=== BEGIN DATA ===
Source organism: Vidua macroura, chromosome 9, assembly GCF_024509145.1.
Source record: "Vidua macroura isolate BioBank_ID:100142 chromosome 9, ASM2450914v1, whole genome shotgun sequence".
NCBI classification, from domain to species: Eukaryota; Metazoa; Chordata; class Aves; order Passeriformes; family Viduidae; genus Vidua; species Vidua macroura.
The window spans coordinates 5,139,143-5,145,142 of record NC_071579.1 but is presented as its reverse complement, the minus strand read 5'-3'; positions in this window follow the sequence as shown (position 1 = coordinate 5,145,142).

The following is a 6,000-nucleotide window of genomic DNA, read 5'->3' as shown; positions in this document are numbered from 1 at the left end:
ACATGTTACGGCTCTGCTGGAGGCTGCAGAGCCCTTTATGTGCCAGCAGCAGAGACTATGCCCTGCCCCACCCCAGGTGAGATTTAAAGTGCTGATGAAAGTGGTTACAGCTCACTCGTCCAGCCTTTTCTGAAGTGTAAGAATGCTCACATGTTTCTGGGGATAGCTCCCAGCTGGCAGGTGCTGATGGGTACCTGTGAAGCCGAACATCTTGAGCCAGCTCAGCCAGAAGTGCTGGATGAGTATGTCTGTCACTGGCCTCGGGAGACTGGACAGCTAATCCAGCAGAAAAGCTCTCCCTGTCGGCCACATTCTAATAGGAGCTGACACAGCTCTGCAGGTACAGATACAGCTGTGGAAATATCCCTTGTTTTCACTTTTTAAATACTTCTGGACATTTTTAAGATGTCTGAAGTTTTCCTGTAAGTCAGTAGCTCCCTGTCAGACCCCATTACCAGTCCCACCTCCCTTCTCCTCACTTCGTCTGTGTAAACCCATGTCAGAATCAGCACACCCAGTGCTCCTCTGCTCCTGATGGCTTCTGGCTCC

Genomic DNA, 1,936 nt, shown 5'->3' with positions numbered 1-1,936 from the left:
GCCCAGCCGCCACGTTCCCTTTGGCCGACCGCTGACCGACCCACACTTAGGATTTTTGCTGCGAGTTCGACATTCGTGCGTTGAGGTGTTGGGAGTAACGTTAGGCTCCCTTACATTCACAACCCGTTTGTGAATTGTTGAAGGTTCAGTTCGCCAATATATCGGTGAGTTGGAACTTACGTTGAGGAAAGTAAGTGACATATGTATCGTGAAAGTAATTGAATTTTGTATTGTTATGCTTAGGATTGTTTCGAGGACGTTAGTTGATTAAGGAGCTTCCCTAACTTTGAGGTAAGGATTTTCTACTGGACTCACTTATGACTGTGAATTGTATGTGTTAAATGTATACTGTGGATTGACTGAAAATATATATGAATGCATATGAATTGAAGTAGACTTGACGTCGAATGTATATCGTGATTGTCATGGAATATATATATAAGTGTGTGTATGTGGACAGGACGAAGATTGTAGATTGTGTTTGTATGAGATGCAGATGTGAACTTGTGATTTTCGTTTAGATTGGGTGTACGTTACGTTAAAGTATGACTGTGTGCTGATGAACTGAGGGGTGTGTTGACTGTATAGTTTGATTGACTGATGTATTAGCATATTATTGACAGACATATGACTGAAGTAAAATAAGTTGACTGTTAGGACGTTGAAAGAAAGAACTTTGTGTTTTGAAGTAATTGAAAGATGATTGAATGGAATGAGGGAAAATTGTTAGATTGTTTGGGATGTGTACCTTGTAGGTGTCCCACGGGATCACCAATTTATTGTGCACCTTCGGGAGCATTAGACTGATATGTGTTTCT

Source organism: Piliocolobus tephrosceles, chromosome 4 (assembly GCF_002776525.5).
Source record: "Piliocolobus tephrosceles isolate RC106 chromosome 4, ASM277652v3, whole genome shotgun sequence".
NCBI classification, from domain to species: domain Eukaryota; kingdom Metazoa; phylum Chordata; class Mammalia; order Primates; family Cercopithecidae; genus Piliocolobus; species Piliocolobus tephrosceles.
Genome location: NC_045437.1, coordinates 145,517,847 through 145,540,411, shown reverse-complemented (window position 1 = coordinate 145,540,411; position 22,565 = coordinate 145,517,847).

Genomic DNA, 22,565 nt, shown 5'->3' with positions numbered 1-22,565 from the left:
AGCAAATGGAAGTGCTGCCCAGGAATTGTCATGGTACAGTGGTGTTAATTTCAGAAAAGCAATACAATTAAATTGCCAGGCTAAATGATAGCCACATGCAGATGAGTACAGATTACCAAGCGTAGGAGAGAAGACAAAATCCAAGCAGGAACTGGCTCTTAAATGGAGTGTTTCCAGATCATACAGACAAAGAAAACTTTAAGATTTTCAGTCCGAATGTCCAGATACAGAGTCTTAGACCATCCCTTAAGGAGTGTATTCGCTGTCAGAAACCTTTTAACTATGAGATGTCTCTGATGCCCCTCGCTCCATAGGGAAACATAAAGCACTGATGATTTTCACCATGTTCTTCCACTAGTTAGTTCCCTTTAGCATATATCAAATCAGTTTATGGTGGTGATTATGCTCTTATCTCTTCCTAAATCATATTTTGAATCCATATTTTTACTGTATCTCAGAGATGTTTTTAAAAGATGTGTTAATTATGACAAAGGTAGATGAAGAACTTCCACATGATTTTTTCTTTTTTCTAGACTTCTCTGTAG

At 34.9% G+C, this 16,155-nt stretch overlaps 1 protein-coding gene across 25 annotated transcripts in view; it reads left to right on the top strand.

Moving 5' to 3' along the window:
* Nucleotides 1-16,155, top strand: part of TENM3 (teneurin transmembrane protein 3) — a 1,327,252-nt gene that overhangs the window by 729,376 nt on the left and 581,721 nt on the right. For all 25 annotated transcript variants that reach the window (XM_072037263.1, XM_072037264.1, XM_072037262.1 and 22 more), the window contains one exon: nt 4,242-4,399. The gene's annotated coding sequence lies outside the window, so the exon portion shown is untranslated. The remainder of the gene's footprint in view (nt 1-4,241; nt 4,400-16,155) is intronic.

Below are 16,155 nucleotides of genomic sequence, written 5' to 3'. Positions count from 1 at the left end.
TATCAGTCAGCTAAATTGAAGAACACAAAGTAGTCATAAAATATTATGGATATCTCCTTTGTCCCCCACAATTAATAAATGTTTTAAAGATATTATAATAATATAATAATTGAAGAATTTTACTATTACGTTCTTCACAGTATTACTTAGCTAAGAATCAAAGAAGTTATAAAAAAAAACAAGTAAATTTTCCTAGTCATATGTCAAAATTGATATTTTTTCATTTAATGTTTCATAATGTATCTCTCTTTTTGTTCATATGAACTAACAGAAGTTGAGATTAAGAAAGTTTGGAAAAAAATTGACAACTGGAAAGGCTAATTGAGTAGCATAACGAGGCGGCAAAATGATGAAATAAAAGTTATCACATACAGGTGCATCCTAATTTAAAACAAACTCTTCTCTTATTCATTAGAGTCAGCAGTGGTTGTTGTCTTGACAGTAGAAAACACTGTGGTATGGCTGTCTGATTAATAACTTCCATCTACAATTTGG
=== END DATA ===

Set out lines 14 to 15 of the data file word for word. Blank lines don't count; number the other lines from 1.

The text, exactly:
AGCAAATGGAAGTGCTGCCCAGGAATTGTCATGGTACAGTGGTGTTAATTTCAGAAAAGCAATACAATTAAATTGCCAGGCTAAATGATAGCCACATGCAGATGAGTACAGATTACCAAGCGTAGGAGAGAAGACAAAATCCAAGCAGGAACTGGCTCTTAAATGGAGTGTTTCCAGATCATACAGACAAAGAAAACTTTAAGATTTTCAGTCCGAATGTCCAGATACAGAGTCTTAGACCATCCCTTAAGGAGTGTATTCGCTGTCAGAAACCTTTTAACTATGAGATGTCTCTGATGCCCCTCGCTCCATAGGGAAACATAAAGCACTGATGATTTTCACCATGTTCTTCCACTAGTTAGTTCCCTTTAGCATATATCAAATCAGTTTATGGTGGTGATTATGCTCTTATCTCTTCCTAAATCATATTTTGAATCCATATTTTTACTGTATCTCAGAGATGTTTTTAAAAGATGTGTTAATTATGACAAAGGTAGATGAAGAACTTCCACATGATTTTTTCTTTTTTCTAGACTTCTCTGTAG

At 34.9% G+C, this 16,155-nt stretch overlaps 1 protein-coding gene across 25 annotated transcripts in view; it reads left to right on the top strand.